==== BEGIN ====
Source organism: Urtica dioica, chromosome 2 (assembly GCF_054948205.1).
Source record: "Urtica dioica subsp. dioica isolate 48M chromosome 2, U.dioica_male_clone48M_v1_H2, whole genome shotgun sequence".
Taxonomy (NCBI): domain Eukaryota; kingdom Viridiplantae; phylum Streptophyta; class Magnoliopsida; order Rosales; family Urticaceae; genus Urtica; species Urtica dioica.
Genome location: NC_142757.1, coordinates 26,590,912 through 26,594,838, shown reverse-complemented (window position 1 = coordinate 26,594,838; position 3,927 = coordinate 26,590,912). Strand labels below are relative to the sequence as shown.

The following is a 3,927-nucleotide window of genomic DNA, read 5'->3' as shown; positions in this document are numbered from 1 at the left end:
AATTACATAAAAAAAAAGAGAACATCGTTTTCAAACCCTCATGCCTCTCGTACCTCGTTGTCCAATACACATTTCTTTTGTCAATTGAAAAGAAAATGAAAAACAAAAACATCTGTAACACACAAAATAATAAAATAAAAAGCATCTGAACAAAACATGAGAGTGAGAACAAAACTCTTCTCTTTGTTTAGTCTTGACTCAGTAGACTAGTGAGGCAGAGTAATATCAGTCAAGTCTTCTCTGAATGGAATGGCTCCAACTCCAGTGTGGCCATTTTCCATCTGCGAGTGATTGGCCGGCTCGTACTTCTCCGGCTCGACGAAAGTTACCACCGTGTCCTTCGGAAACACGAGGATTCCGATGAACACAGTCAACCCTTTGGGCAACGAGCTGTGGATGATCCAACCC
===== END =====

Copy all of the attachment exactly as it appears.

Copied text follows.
Source organism: Urtica dioica, chromosome 2 (assembly GCF_054948205.1).
Source record: "Urtica dioica subsp. dioica isolate 48M chromosome 2, U.dioica_male_clone48M_v1_H2, whole genome shotgun sequence".
Taxonomy (NCBI): domain Eukaryota; kingdom Viridiplantae; phylum Streptophyta; class Magnoliopsida; order Rosales; family Urticaceae; genus Urtica; species Urtica dioica.
Genome location: NC_142757.1, coordinates 26,590,912 through 26,594,838, shown reverse-complemented (window position 1 = coordinate 26,594,838; position 3,927 = coordinate 26,590,912). Strand labels below are relative to the sequence as shown.

The following is a 3,927-nucleotide window of genomic DNA, read 5'->3' as shown; positions in this document are numbered from 1 at the left end:
AATTACATAAAAAAAAAGAGAACATCGTTTTCAAACCCTCATGCCTCTCGTACCTCGTTGTCCAATACACATTTCTTTTGTCAATTGAAAAGAAAATGAAAAACAAAAACATCTGTAACACACAAAATAATAAAATAAAAAGCATCTGAACAAAACATGAGAGTGAGAACAAAACTCTTCTCTTTGTTTAGTCTTGACTCAGTAGACTAGTGAGGCAGAGTAATATCAGTCAAGTCTTCTCTGAATGGAATGGCTCCAACTCCAGTGTGGCCATTTTCCATCTGCGAGTGATTGGCCGGCTCGTACTTCTCCGGCTCGACGAAAGTTACCACCGTGTCCTTCGGAAACACGAGGATTCCGATGAACACAGTCAACCCTTTGGGCAACGAGCTGTGGATGATCCAACCC